The first thing you need to consider is the weight of a hammock versus a tent. Is a hammock lighter than a tent? In many cases, it can be. Hammocks constructed with lightweight fabrics may weigh less than a tent, especially if these fabrics are breathable and wick moisture away.
You also must keep in mind that you may need to carry other pieces of equipment with a tent, such as poles and stakes, which increase the weight of your pack. Hammocks only require a rope, two carabiners, and an optional foam pad.
A hammock provides simple and readily-available bedding, and there are many benefits to sleeping in a hammock. You receive maximum air circulation to keep your body temperature regulated, your body is perfectly positioned to reduce pain and strain, you can fall into a deeper and more restful sleep, and it may even help those suffering from insomnia.
Share With Fellow Hikers
Those who wander this world alone are treated to a unique trekking experience that will change their lives forever. Unfortunately, one drawback of traveling alone is you’re responsible for all of your gear. Thankfully, those traveling with a group or on popular routes can potentially lighten their packing by sharing supplies with fellow hikers.
When traveling in a group, you all should make it a point to share as many resources as possible. Not only will it be easier but choosing to utilize fewer resources can also ensure that you’re hiking as sustainably and as environmentally friendly as possible.
Before you head out on your adventure, gather your group and compare your packing lists. Each person’s individual needs will be different, but there will usually be a number of supplies that all hikers will carry in their packs. When comparing lists — and if possible, comparing gear weights — consider the following:
- Are multiple people carrying an item that the group only needs one of?
- Could an item be upgraded to a larger size to accommodate more people using it?
- Are there are any communal items that can be broken down and split between packs?
For example, everyone will need their own fork and plate, but your group could save room by sharing a frying pan or pot. Likewise, you only need one emergency bivvy, gear repair set, first-aid kit, and water treatment filter. If you plan together well enough, you could also share food and split supplies between all backpacks, so everyone’s pack gets lighter as the trip continues.
Sharing supplies will make your group a stronger unit. Most importantly, it allows you to have as minimal of an impact on the environment as possible.
Learn Survival Skills
Survival skills can save your life in the wild, but they can also save your back and shoulders from an overpacked bag. Developing certain skills can remove the need to carry certain items. Learning how to start a fire can remove the need to carry a fire starter. While it always helps to have a few waterproof matches in your pack, you may not need to bring along a fire starter if you or a member of your group is experienced at starting fires in the wild.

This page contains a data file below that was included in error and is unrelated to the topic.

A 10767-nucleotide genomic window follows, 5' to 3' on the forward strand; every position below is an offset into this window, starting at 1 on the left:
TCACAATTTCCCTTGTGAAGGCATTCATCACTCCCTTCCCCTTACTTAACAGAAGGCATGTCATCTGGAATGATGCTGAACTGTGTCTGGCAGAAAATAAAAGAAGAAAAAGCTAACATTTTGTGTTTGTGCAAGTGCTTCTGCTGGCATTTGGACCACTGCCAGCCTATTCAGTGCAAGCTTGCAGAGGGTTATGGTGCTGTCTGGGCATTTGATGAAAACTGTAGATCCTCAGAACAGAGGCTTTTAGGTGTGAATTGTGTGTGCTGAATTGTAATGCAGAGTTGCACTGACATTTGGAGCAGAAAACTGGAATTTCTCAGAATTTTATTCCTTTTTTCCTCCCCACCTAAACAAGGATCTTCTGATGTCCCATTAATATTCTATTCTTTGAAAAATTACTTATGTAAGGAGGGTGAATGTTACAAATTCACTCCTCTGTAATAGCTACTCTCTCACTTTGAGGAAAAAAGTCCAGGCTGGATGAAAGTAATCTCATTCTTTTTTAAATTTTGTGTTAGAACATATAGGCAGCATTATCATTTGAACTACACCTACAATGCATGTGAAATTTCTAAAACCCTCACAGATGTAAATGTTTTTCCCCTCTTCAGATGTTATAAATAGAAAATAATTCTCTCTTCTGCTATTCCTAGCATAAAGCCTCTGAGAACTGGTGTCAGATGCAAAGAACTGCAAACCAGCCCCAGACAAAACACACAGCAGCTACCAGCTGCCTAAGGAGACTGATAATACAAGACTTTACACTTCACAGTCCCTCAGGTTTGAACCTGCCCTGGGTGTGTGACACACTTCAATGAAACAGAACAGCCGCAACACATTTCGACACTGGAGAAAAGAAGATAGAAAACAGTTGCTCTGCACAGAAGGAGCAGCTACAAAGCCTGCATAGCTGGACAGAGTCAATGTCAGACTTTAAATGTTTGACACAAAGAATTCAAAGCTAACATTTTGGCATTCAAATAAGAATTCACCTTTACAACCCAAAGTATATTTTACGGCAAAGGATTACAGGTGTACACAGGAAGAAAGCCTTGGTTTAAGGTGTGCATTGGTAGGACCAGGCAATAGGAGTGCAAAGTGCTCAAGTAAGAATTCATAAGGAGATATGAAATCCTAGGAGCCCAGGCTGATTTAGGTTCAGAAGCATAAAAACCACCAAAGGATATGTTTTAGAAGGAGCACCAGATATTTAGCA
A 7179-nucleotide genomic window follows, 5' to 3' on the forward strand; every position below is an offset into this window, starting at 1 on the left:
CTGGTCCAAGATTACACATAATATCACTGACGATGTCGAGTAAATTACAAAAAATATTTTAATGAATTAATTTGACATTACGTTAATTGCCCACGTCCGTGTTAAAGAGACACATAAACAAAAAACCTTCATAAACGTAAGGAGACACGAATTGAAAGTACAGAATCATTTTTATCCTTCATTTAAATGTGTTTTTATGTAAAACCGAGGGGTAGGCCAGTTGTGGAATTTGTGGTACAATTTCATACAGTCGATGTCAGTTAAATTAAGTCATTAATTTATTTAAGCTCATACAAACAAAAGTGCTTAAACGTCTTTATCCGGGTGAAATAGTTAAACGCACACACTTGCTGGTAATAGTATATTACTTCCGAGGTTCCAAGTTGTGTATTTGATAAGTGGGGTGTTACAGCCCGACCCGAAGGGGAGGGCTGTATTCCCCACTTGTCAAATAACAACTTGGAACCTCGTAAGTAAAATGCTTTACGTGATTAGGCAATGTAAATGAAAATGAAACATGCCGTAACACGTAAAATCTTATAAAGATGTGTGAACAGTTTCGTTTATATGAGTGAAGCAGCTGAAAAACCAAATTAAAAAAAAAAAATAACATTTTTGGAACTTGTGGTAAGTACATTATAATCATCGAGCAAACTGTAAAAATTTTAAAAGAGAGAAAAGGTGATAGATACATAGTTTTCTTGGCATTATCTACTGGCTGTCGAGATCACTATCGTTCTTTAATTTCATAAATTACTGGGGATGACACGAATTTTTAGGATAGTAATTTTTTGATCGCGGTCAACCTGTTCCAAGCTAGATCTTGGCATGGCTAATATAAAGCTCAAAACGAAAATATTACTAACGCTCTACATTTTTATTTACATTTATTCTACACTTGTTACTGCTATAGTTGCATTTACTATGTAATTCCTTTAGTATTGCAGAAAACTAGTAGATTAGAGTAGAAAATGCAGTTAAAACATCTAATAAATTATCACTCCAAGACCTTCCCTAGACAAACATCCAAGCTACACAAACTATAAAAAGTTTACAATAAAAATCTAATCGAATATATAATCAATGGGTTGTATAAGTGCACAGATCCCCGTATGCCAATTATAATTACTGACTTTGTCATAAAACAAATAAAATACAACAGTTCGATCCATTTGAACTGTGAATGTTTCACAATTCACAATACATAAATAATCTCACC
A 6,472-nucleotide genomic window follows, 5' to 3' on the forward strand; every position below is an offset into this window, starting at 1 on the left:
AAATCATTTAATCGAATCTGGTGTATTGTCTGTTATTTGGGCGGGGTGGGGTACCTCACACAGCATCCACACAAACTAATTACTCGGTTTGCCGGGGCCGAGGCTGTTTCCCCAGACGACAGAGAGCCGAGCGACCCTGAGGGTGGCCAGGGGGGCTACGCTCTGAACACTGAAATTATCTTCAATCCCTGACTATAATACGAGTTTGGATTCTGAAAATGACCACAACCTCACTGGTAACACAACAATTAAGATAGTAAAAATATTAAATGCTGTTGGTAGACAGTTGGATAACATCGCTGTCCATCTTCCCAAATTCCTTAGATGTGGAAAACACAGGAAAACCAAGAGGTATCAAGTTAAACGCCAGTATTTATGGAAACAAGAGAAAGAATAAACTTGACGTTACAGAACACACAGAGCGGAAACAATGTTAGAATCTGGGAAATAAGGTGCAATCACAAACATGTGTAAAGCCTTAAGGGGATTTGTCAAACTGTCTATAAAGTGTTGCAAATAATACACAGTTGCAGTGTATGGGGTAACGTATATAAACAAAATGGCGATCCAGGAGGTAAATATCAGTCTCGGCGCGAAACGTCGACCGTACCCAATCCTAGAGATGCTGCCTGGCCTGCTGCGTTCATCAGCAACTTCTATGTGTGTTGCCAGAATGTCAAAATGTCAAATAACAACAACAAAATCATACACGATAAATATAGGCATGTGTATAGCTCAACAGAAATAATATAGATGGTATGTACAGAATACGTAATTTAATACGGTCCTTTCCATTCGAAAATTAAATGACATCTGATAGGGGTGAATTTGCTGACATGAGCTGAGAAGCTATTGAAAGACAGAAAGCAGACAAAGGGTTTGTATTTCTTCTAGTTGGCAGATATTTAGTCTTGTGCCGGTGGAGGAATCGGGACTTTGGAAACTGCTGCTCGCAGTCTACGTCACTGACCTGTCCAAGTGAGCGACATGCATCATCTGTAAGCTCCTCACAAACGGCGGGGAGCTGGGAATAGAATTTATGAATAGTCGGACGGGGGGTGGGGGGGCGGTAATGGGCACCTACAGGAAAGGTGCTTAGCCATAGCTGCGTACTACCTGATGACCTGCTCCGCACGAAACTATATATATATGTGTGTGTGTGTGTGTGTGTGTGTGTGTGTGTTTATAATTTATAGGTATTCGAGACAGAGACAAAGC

Knowing which foods provide sustained nourishment and energy can condense your food supply. You need to consume thousands of calories during your trek, but you also need to make sure you’re providing your body with the nutrients it needs to endure the trip. Knowing which foods will give you sustained energy will ensure this added weight is worth every ounce.
Acclimate to the environment to remove the need to pack some types of medicine. Even the most experienced hikers can suffer from altitude sicknesses, dehydration, sunburn, and other medical setbacks if they aren’t prepared for the environment. Acclimating yourself to a higher altitude level, spending time outdoors in the sun, and exercising properly can prepare your body to endure the challenges of your environment and limit the amount of medicine and first aid supplies you need to pack.
Knowledge is always your most useful resource in the great outdoors. Regardless if a specific survival skill will free up space in your pack, all outdoor enthusiasts should strive to learn as much as they can about staying safe, healthy, and smart in the wild. While millions of hikers and backpackers enjoy their travels without issue, an emergency situation can occur at any time to anyone in any location. Learn as many survival skills as you can and pack accordingly.
Upgrade Old Gear
When’s the last time you upgraded the gear in your pack? Some travelers stick to the theory “if it’s not broken, don’t fix it,” while other travelers who’ve invested in higher-priced equipment want to get the most mileage out of their gear. Both examples are logical reasons to keep your current gear, but upgrading to new equipment could significantly make packing easier.
Older gear tends to be dated and heavier. Outdoor enthusiasts are always on the hunt for solutions to common backpacking problems, which means outdoor equipment companies are constantly improving upon their designs. More recent products may be designed with enhanced durability, functionality, and other features, yet their overall weight can be substantially less.
There are many outdated pieces of gear that are likely adding excess weight to your pack. For example:
- Bulky water bottles: Stainless steel water bottles can be traded for collapsible bottles that take up less room in your bag.
- Unnecessary clothes: Many hikers forget their clothing presents an area to trim excess weight from their bag. Lightweight, breathable clothing offers a range of benefits, including reducing your pack load. Even long underwear and jackets are available to keep you warm in low temperatures without adding bulk to your bag.
- Sleeping bag vs. hammock vs. tent: One critical piece of gear you can upgrade is your old sleeping bag or tent. This should be a huge consideration, especially since there are many lightweight hammock options available that are durable, breathable, and designed to support your body properly. Upgrading your old sleeping equipment to a new lightweight hammock will help you wake up feeling refreshed.
Keep in mind that new gear may also be more reliable, convenient, and versatile than your current equipment. If you’re looking for a completely customized pack, consider making your own gear. DutchWare carries a variety of fabrics, hardware, insulations, kits, rolled goods, rope, stoves, and other tools to help you construct lightweight gear that caters to your unique trekking needs.
Lightweight Hammock Options and Minimalist Equipment From DutchWare
An adventure like no other deserves equipment like no other. DutchWare is ready to help you customize your pack will efficient, lightweight resources that will endure adventures of every sort. Our selection of lightweight hammock options, camping gear, food, and DIY materials will help you design your pack with every essential resource while adding as little weight as possible.
Browse our online inventory, learn helpful packing tips, and design your own gear today. Speak with one of our experienced outdoor experts for more information.